Can Household brands fight back against own label growth?

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Can Household brands fight back against own label growth?

 15th Feb 2020

We’ve condensed the Grocers report on FMCG house-hold products into a 600-word, article for you to digest quickly on the go.

In household FMCG there is a ‘survival of the fittest scenario emerging’, as brands face increasingly strong competition from own-brand ranges.

Being a well-known brand is no longer enough reason for customers to make a purchase and brands are seeing this in their sales. Now buyers can get reasonable quality products at lower prices from own-brand ranges and discounters, brands will need explore avenues that will show their ranges to be superior.

Brands have aimed for this with a focus on influencer marketing, emphasis on premiumisation and focus on environmental and sustainability concerns.

Let’s take a condensed look at how big brands, challenger brands and own-brands have been competing…

Household brands saw a 2.5% decline last year and saw their space on the shelf narrowed to make way for challenger brands.

Own-label prices increased by 2.6% last year but are still the more cost-effective product and have uplifted prices less than branded labels, who have seen a 2.9% price increase.

Discounter stores are soaring, Aldi has seen a value increase of 11.8% and Lidl 15.6%.

In laundry, big brands; Persil, Ariel and Bold shed a combined £20m in Grocery Multiple stores, due mostly to a decreased footfall in these supermarkets.

Mark Winter, the commercial director of Astonish cleaning products, noted their highest sales are coming from Home Bargains and B&M, because they have the ‘highest footfall’.

Influencers…

Astonish is one of several brands who have fought back against own label with the use of influencer marketing, with campaigns collaborating with Mrs Hinch. Mrs Hinch is an influencer trusted by many consumers, with 60% of people aware of her saying they would make a purchase solely based on her endorsement. She’s been big business for brands, Asda set up a ‘Mrs Hinch Recommends’ section in their store, P&G saw success with a Mrs Hinch campaign endorsing some of their products such as Febreze.

Of course, not all brands are abale to get influencer backing – and with the uncertain nature of influencer marketing more generally (on the whole people are becoming less and less inclined to trust influencer endorsement), brands still need a way to justify their higher price.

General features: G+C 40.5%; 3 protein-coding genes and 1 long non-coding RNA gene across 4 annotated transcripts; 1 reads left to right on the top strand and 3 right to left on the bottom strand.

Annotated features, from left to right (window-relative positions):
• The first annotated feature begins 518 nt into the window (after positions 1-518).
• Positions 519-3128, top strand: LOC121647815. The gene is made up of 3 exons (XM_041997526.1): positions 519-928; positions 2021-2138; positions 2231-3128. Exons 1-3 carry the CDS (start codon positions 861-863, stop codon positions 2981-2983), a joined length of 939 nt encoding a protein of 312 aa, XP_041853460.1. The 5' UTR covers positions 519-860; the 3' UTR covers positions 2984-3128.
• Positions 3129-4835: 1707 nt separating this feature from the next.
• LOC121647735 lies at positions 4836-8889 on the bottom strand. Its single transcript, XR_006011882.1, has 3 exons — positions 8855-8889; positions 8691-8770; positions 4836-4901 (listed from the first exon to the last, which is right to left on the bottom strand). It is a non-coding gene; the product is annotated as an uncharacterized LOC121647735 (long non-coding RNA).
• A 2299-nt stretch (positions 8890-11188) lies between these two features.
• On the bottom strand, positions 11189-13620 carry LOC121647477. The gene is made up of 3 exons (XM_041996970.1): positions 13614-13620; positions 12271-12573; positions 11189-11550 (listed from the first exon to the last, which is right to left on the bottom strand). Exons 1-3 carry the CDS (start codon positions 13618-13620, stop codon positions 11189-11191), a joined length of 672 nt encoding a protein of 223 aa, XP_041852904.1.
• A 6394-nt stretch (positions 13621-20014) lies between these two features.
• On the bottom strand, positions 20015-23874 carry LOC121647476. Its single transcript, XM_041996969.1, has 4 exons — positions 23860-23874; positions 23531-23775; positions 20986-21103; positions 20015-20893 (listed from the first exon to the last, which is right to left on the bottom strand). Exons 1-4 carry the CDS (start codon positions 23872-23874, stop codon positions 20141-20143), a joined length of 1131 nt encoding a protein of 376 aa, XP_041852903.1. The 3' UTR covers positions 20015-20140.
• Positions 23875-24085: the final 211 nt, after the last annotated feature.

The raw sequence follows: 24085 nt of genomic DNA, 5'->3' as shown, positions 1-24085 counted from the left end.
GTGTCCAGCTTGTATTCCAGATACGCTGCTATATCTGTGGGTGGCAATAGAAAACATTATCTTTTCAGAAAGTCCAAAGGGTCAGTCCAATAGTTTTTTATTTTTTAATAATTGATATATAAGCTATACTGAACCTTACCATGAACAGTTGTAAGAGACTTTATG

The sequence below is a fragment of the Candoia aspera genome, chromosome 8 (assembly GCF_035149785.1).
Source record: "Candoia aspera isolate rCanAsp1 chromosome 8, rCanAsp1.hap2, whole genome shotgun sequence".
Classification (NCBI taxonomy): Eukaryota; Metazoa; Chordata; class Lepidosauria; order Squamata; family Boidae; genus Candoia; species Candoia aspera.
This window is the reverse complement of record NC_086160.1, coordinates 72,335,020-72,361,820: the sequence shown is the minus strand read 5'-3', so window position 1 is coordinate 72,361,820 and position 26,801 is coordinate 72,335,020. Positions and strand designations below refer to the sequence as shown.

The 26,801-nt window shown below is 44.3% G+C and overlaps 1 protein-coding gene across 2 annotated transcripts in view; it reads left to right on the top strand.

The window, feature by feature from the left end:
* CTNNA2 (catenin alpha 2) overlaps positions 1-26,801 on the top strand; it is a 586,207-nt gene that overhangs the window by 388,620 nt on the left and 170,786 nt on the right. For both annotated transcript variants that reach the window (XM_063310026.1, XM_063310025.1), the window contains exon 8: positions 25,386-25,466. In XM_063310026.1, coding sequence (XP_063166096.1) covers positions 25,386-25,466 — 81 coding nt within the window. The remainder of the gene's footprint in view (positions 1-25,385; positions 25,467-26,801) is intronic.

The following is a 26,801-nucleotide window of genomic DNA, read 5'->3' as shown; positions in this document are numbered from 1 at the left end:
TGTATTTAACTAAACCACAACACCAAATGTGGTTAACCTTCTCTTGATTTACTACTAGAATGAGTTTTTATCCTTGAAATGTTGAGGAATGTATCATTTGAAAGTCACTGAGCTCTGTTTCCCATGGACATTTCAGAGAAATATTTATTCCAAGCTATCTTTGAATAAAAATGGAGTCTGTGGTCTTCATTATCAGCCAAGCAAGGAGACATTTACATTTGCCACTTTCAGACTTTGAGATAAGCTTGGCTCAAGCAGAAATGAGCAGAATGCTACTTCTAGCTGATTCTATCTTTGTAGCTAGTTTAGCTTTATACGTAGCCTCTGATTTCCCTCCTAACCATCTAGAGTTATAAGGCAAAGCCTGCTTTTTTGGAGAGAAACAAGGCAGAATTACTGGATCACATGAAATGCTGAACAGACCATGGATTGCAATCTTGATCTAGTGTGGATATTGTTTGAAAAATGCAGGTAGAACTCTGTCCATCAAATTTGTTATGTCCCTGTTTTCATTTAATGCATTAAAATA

‘Designing a communicative pack for the shelf is not enough anymore, nor is functional excellence.’

The Environment

One way for brands to incite customers to purchase at a higher price is to focus on environmental effect and sustainability.

Challenger brand, Ecover, had a value growth of 15.3% last year and is now the 8th biggest brand in its sector. Ecover and Method are the two largest ecobrands; Method’s detergent sales have shot up from £2.1 million to £16.2 mil. Their environmental focus help sets them apart for other labels.

These larger brands are paving the way for smaller ecobrands too, such as Ecoegg (an alternative to detergent and conditioner), and Cheeky Panda (a bamboo-based paper product brand secured in holland and Barrett, Boots, Superdrug and WH Smith).

Better-known brands are also following suit in taking an environmentally friendly edge. Dettol and Cif both introduced refill products with the aim of waste reduction. Cif also simply re-branded existing products into 100% recycled plastic packaging.

Premium

Some household brands are still outperforming own brand on the basis of their superior quality. Andrex toilet tissue, for example, is pushing its premiumisation, with its new ‘Skin Kind’ range which offers an innovated toilet paper with lotion in it. They also encouraged consumers to use their paper in conjunction with their washlets, to offer a superior clean. Cushelle have taken a similar approach, developing their ‘Ultra-quilted’ tissues.

 

Discounters are challenging the premium market however, with products somewhere in between luxury and saver, known as ‘discounter premium’.

Brands will have to continue to compete with own-brand and will only win growth by being ‘distinctive and superior’.

If you're interested in working in the FMCG sector, we have lots of roles available. View them here:

Read the full Grocer report here: https://www.thegrocer.co.uk/category-reports/the-household-evolution-household-products-category-report-2020/601493.article

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